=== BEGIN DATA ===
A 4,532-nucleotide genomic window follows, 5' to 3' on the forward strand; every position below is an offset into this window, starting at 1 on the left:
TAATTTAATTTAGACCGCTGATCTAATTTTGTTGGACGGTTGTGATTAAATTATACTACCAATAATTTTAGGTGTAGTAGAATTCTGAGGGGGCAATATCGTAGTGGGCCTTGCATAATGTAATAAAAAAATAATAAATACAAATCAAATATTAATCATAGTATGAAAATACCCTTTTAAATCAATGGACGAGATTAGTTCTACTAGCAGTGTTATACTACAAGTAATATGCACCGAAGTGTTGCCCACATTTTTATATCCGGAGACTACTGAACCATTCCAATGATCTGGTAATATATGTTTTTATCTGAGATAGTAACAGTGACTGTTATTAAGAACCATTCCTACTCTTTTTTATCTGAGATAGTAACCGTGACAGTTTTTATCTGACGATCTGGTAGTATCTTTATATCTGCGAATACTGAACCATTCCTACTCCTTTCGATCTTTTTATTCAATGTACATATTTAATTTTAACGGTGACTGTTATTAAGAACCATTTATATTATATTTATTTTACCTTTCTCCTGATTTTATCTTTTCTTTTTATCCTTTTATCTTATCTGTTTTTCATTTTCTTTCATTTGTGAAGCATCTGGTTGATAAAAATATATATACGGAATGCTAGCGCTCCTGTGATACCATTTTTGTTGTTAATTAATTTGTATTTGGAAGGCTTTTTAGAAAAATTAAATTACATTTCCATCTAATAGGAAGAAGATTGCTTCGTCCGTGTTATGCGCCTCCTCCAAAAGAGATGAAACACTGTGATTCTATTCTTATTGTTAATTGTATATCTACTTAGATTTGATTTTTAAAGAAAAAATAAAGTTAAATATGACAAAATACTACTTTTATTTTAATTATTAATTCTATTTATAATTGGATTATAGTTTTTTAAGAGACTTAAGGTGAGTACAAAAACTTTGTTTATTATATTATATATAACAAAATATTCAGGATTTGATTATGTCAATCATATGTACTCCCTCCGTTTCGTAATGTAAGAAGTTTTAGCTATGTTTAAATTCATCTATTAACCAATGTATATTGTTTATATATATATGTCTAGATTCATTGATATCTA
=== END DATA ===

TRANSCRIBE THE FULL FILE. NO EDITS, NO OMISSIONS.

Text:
A 4,532-nucleotide genomic window follows, 5' to 3' on the forward strand; every position below is an offset into this window, starting at 1 on the left:
TAATTTAATTTAGACCGCTGATCTAATTTTGTTGGACGGTTGTGATTAAATTATACTACCAATAATTTTAGGTGTAGTAGAATTCTGAGGGGGCAATATCGTAGTGGGCCTTGCATAATGTAATAAAAAAATAATAAATACAAATCAAATATTAATCATAGTATGAAAATACCCTTTTAAATCAATGGACGAGATTAGTTCTACTAGCAGTGTTATACTACAAGTAATATGCACCGAAGTGTTGCCCACATTTTTATATCCGGAGACTACTGAACCATTCCAATGATCTGGTAATATATGTTTTTATCTGAGATAGTAACAGTGACTGTTATTAAGAACCATTCCTACTCTTTTTTATCTGAGATAGTAACCGTGACAGTTTTTATCTGACGATCTGGTAGTATCTTTATATCTGCGAATACTGAACCATTCCTACTCCTTTCGATCTTTTTATTCAATGTACATATTTAATTTTAACGGTGACTGTTATTAAGAACCATTTATATTATATTTATTTTACCTTTCTCCTGATTTTATCTTTTCTTTTTATCCTTTTATCTTATCTGTTTTTCATTTTCTTTCATTTGTGAAGCATCTGGTTGATAAAAATATATATACGGAATGCTAGCGCTCCTGTGATACCATTTTTGTTGTTAATTAATTTGTATTTGGAAGGCTTTTTAGAAAAATTAAATTACATTTCCATCTAATAGGAAGAAGATTGCTTCGTCCGTGTTATGCGCCTCCTCCAAAAGAGATGAAACACTGTGATTCTATTCTTATTGTTAATTGTATATCTACTTAGATTTGATTTTTAAAGAAAAAATAAAGTTAAATATGACAAAATACTACTTTTATTTTAATTATTAATTCTATTTATAATTGGATTATAGTTTTTTAAGAGACTTAAGGTGAGTACAAAAACTTTGTTTATTATATTATATATAACAAAATATTCAGGATTTGATTATGTCAATCATATGTACTCCCTCCGTTTCGTAATGTAAGAAGTTTTAGCTATGTTTAAATTCATCTATTAACCAATGTATATTGTTTATATATATATGTCTAGATTCATTGATATCTA